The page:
RIO DE JANEIRO, Brazil (18 June, 2012)_REDD+ as an idea is a success – but implementing it is fraught with challenges, according to a new publication from the Center for International Forestry Research (CIFOR).
Analysing REDD+: Challenges and Choices, released today on the sidelines of the Rio +20 summit, examines how the UN-backed scheme – which aims to reduce carbon emissions through avoided deforestation – is being implemented, and offers ideas on how to improve it.
“It’s a reality check on what is happening on the ground,” says Arild Angelsen, an environmental economist with CIFOR and professor at the Norwegian University of Life Sciences, and the book’s main editor.
The research-based book draws on an extensive comparative research project on REDD+, the Global Comparative Study, which is being conducted by CIFOR and partners in Asia, Africa and Latin America.
Seven years since the idea of reducing emissions through avoided deforestation was launched, the publication takes a critical look at REDD+, asking how it has changed, how it is unfolding in specific national policy arenas – and highlighting the choices for making REDD+ more effective, efficient, and equitable.
It’s a reality check on what is happening on the ground
“REDD+ as an idea is a success story,” says Angelsen. “It was something genuinely new, and the new key element was that it was based on payments for performance or results. And it was also accompanied by big money.”
“We compare it to ‘sustainable development’ – a nice catch phrase and promising to do a lot. Both ideas have been inspirational for policy makers and practitioners, but results so far are not what many hoped for.”
But as REDD+ has moved from an idea into the real world, the challenges have mounted.
Those challenges are both practical and political – from how to measure and monitor the carbon emissions avoided by leaving a forest standing, to deciding who should get the money generated by REDD+, to achieving coordination between local, regional, national and international levels of governance.
“REDD+ design and implementation is extremely challenging,” says Angelsen. “The devil is in the detail – when you start to work out the specifics of REDD+ then there is more conflict.”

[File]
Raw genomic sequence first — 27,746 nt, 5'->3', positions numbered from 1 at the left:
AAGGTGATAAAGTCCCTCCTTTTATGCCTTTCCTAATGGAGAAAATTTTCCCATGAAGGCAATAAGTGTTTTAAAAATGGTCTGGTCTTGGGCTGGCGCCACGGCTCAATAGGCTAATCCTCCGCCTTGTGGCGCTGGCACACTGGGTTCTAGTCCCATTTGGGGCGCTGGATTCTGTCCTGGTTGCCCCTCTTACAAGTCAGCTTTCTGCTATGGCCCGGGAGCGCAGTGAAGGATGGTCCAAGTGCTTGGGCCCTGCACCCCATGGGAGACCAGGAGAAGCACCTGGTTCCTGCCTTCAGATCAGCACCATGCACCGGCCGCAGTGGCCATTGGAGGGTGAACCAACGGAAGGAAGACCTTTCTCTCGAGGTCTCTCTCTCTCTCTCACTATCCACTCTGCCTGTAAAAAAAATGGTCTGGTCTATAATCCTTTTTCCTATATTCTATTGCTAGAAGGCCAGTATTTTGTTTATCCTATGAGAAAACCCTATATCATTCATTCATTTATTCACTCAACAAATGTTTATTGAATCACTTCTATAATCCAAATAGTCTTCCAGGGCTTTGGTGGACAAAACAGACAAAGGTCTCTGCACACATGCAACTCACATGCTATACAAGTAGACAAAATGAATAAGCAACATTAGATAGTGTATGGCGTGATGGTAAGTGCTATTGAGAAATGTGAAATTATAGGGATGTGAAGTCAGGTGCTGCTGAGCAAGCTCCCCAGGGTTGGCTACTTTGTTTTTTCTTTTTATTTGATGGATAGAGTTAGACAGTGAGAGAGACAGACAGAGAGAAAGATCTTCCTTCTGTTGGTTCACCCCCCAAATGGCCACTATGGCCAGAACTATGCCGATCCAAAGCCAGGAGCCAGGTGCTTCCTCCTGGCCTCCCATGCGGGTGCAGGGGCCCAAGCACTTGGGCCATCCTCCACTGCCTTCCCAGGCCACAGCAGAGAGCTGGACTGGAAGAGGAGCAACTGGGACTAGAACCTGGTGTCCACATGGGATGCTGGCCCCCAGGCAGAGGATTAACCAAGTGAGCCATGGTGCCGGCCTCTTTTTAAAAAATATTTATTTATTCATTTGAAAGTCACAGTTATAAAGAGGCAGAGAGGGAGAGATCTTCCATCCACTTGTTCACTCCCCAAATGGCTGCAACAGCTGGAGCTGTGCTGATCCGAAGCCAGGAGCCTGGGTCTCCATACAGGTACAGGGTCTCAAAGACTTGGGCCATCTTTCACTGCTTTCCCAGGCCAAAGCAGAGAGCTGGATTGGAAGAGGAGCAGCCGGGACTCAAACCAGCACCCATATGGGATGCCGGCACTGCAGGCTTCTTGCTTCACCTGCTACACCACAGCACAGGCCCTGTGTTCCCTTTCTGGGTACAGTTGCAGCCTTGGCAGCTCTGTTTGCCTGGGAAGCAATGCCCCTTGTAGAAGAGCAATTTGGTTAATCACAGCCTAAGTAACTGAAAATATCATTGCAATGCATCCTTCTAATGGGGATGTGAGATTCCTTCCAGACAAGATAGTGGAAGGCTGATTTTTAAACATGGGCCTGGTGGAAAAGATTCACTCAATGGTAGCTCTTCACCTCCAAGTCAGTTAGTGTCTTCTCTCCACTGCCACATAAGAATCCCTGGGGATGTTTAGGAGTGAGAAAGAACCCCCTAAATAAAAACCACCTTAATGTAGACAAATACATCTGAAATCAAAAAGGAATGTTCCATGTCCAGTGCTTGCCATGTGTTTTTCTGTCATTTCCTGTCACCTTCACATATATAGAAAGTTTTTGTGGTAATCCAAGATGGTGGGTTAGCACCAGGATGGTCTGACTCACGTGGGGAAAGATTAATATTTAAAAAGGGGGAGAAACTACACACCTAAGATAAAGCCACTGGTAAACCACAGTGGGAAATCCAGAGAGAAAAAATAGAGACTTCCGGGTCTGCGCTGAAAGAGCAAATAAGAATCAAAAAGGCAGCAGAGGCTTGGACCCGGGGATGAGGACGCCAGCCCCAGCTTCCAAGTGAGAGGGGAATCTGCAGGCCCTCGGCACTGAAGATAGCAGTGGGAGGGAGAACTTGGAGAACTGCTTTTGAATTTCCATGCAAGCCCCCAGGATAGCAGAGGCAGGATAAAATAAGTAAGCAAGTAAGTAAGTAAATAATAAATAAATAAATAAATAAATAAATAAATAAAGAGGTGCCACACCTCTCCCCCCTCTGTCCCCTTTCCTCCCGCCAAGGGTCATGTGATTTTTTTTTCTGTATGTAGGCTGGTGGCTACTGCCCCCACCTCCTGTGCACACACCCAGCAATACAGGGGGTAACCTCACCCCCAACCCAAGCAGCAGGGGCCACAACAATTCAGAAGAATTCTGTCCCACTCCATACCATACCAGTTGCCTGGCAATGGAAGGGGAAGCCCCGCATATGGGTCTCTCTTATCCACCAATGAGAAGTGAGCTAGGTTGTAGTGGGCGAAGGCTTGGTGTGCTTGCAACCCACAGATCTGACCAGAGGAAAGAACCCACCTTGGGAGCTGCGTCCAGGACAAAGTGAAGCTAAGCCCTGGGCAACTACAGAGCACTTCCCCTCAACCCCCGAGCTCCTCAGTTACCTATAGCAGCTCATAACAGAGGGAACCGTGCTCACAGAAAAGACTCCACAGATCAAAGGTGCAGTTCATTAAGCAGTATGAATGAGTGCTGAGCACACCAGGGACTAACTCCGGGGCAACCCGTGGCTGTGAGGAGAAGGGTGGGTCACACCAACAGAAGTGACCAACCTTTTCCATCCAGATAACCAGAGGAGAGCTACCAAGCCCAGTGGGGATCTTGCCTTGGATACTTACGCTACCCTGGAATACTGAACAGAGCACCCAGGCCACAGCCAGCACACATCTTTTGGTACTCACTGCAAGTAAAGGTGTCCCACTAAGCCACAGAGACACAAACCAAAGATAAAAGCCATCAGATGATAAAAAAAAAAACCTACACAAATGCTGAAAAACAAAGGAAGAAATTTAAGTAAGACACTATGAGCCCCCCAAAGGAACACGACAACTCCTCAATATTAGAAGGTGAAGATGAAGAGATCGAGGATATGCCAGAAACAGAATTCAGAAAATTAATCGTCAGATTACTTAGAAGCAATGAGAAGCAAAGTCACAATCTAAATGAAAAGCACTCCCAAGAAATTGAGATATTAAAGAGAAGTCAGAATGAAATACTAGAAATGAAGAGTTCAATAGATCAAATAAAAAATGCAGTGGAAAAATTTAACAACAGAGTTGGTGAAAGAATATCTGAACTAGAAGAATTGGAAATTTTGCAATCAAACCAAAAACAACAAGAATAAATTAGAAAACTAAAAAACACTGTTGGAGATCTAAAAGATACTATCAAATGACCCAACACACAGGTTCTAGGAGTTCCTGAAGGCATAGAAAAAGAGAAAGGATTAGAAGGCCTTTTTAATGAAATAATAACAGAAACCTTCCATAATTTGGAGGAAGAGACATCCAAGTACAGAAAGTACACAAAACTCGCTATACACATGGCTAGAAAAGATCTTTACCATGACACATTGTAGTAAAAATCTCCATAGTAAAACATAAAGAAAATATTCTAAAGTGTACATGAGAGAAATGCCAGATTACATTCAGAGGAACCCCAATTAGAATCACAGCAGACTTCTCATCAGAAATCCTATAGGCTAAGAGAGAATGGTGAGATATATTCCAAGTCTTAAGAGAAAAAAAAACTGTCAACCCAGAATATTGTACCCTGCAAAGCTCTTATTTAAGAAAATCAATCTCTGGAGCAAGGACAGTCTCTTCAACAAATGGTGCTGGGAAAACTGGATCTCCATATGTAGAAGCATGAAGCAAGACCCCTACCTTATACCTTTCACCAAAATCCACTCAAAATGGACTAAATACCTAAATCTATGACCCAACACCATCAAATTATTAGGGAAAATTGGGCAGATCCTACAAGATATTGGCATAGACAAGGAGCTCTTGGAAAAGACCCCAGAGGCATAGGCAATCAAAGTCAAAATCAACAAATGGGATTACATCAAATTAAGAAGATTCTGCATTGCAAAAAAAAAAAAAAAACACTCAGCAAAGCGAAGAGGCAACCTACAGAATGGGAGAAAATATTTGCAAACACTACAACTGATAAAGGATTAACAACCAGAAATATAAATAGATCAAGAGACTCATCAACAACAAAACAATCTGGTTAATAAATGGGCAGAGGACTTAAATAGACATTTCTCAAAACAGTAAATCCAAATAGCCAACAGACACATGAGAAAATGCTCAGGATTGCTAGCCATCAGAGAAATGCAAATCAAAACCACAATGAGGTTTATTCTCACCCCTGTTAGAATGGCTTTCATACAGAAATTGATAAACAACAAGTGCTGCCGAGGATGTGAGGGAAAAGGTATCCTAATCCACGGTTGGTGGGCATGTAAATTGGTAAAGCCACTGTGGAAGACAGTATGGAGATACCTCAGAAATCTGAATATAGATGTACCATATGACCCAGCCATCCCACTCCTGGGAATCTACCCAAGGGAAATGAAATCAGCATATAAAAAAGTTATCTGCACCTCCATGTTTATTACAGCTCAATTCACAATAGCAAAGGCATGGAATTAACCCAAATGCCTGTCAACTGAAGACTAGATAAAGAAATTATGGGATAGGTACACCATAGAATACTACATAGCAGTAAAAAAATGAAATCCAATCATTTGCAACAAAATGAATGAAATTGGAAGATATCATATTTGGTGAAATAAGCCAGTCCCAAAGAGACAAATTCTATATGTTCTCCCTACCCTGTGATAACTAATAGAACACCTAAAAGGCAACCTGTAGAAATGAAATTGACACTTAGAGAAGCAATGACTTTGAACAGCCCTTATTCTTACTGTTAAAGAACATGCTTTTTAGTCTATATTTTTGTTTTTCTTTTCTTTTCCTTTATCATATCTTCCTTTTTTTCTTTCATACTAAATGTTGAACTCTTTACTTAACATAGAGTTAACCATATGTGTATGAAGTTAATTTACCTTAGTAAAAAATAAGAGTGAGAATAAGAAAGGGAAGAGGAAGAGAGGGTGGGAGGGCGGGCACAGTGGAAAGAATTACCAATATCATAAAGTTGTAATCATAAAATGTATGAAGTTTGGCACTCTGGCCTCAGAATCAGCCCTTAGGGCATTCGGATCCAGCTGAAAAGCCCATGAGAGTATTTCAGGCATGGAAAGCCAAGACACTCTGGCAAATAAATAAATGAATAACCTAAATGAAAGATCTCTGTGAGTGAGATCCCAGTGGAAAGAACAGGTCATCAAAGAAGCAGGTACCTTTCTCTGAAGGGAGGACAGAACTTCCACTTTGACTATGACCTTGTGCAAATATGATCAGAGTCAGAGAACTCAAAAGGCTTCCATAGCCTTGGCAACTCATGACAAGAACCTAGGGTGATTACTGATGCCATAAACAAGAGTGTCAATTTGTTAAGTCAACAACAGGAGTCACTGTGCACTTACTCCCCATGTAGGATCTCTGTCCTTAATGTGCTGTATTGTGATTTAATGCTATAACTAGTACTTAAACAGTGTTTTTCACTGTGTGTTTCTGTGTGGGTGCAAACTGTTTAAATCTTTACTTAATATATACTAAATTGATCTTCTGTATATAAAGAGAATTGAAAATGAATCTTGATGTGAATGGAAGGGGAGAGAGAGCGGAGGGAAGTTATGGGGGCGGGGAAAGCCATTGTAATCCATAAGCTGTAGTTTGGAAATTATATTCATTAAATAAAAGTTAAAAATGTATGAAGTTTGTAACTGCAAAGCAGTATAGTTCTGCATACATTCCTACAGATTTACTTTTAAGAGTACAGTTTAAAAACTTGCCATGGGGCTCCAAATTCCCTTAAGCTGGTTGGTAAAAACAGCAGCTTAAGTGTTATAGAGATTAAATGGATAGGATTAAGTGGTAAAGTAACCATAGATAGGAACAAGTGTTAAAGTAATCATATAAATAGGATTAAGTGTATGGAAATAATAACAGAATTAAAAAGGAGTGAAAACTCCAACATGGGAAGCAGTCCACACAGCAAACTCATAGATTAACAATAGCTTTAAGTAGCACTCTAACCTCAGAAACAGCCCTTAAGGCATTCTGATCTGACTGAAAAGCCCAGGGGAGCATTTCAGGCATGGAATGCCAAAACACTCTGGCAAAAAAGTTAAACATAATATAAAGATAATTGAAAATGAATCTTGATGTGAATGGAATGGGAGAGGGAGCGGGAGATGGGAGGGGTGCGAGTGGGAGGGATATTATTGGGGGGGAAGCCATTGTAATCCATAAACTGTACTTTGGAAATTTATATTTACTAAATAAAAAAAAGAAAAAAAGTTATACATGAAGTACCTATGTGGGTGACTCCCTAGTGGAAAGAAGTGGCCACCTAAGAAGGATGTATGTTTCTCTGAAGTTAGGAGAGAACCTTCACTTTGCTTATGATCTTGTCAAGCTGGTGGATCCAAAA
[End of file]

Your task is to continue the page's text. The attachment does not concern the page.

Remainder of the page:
“If you have a system of payments you could in theory make everybody winners – but in practice there are two challenges: firstly, we don’t have enough financing to change the fundamental equation and thereby make everyone winners, and secondly it’s very difficult to design a system that will make sure everyone wins.”
“There are a lot of practical challenges, but this book shows there are workable, technical solutions to these, so the main problems are really the political ones,” Angelsen said.
Analysing REDD+ argues that to fully realise its potential as a tool to mitigate against climate change, REDD+ requires a transformational change in the way we conceive of forests. But, says Angelsen, it can also help to drive this change.
“Until now, in the institutions and the policy framework, the incentives stimulate chopping down trees, rather than protecting trees,” he said.
“So we need to change this, to bring the value of live trees, the value of the services provided by standing forests, and let that be reflected in the institutions and the regulatory framework and the governance – and that takes political commitment and coalitions for change.”
“It is a shift in the overall economic governance framework for forests, to one that values live forests.”
Arild Angelsen says there is much uncertainty about REDD+ – but this should not lead to inaction.
“To me the starting point is climate change is real,” he said.
“There is a high risk of harmful climate change, and we should do something about that, and REDD+ is a key part of what we should do.”
“It’s not simple, but still, REDD+ is easier and cheaper than a lot of other mitigation efforts. So I think there are still things to be excited about when it comes to REDD+, it still is important.”
“You cannot address climate change without including REDD+.”